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Transgenic Sugar Beet Expressing a Bacterial Mannitol-1-Phosphate Dehydrogenase (mtlD) Gene Shows Enhanced Resistance to Fungal Pathogens

Goudarzi, Azadeh, Jafari, Morad, Safaie, Naser, Mohammad Jafari, Setare
Sugar tech 2016 v.18 no.2 pp. 192-203
Alternaria alternata, Botrytis cinerea, Cercospora beticola, Escherichia coli, Southern blotting, bioassays, biotic stress, cold treatment, disease severity, drought, fungi, gene expression, high performance liquid chromatography, leaves, mannitol, pathogens, plant response, sugar beet, temperature, transgenes, transgenic plants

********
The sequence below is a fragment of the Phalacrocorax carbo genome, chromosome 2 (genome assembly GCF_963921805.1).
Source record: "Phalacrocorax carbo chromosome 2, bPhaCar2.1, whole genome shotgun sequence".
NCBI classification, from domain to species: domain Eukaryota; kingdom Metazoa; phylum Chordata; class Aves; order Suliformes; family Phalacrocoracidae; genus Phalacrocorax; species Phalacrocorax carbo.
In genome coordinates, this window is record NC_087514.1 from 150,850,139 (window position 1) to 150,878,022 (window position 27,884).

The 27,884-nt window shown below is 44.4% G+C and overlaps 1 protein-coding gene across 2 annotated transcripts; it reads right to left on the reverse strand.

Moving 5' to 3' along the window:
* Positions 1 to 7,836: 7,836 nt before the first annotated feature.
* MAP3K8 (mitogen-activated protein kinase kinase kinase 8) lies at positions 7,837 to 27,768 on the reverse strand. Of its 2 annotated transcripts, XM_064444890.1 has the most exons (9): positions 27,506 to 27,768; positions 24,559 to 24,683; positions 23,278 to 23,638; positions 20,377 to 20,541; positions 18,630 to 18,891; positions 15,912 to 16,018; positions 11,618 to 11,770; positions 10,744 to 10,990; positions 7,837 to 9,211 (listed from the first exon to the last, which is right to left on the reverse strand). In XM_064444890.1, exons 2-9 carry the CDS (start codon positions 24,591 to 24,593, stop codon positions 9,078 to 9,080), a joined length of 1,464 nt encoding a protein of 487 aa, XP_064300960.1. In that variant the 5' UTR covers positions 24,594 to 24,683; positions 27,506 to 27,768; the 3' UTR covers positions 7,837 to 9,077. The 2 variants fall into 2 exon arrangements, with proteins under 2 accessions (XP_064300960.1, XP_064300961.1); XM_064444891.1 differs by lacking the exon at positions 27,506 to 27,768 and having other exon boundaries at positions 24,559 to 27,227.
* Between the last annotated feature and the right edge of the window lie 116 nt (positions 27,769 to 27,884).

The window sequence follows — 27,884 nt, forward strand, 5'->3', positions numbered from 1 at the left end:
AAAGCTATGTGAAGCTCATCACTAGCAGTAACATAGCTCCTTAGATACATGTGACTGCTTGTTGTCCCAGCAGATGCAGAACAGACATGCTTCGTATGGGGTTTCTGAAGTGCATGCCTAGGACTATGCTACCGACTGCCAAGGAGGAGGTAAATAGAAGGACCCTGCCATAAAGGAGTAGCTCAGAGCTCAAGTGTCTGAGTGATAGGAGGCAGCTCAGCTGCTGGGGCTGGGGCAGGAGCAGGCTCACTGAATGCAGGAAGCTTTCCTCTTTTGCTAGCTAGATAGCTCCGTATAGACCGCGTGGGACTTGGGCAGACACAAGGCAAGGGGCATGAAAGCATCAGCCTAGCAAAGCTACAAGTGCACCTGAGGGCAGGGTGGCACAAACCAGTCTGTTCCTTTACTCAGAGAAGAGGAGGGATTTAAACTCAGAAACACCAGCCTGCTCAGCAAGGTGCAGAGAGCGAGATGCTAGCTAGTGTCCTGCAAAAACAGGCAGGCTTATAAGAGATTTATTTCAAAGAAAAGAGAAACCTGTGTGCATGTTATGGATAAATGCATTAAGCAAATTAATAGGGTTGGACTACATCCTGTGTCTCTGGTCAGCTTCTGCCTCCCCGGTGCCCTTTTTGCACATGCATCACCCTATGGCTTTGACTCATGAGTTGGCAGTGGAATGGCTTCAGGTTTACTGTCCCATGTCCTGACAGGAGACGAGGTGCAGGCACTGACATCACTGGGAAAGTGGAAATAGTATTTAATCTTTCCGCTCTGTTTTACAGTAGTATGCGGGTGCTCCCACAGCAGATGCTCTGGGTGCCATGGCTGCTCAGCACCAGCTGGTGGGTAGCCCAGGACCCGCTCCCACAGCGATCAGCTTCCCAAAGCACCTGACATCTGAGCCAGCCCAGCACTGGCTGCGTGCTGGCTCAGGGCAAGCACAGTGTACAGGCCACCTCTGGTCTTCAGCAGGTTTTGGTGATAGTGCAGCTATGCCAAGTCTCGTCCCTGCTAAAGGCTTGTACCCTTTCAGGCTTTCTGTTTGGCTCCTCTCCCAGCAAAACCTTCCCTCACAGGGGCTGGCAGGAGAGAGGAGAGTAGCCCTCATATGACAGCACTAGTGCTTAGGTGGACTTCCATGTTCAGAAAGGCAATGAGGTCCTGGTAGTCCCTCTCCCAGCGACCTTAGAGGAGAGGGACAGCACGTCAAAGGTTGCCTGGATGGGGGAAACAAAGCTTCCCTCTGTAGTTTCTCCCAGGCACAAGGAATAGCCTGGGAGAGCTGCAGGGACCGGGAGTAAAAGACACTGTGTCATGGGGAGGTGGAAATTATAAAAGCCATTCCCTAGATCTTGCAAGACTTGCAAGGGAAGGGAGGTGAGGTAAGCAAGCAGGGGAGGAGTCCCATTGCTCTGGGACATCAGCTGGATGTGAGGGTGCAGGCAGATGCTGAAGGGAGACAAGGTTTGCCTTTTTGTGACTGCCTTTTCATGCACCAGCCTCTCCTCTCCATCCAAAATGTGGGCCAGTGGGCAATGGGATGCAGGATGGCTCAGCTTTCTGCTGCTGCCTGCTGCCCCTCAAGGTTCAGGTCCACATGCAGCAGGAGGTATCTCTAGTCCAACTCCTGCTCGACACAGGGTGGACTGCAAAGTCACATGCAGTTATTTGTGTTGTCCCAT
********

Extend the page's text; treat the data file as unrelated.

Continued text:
The E. coli mtlD gene encoding mannitol-1-phosphate dehydrogenase has been shown to be involved in the plant response to abiotic stresses such as salinity, drought and chilling. Nevertheless, in this study transgenic sugar beet lines containing the mtlD gene under control of a stress-inducible rd29A promoter were evaluated for their potential of resistance against three fungi including Alternaria alternata, Botrytis cinerea and Cercospora beticola. Southern blot analysis revealed the low copy number (1-3 copies) integration of the transgene in the transgenic lines. Expression profiling by semi-quantitative-RT-PCR analysis showed different levels of cold-inducible expression of mtlD in independent T₁ transformants. Mannitol content quantified by HPLC analysis ranged from 1.8 to 3.7 µmol g⁻¹ dry weight in different transgenic lines. Detached leaf bioassay showed that lower transgene expression levels in the transgenic line mt-LS4-32 under non-stressed conditions reduced the disease severity (DS) of A. alternata and B. cinerea by 49 to 87 %, respectively. At the whole-plant level, under non-stressed conditions, the transgenic line showed better performance to A. alternata with a delay of fungal symptom appearance. Following exposure to low temperature (4 °C), the transgenic line showed no fungal infection after 14 days of inoculation. Transgenic lines inoculated with C. beticola significantly (P < 0.001) showed higher resistance than the non-transformed control plants. DS in transgenic lines expressing mtlD gene was zero and 0.05 % compared to 25 % for the control. These results indicate that the mtlD gene can be used as a target to improve plant tolerance to both abiotic and biotic stresses.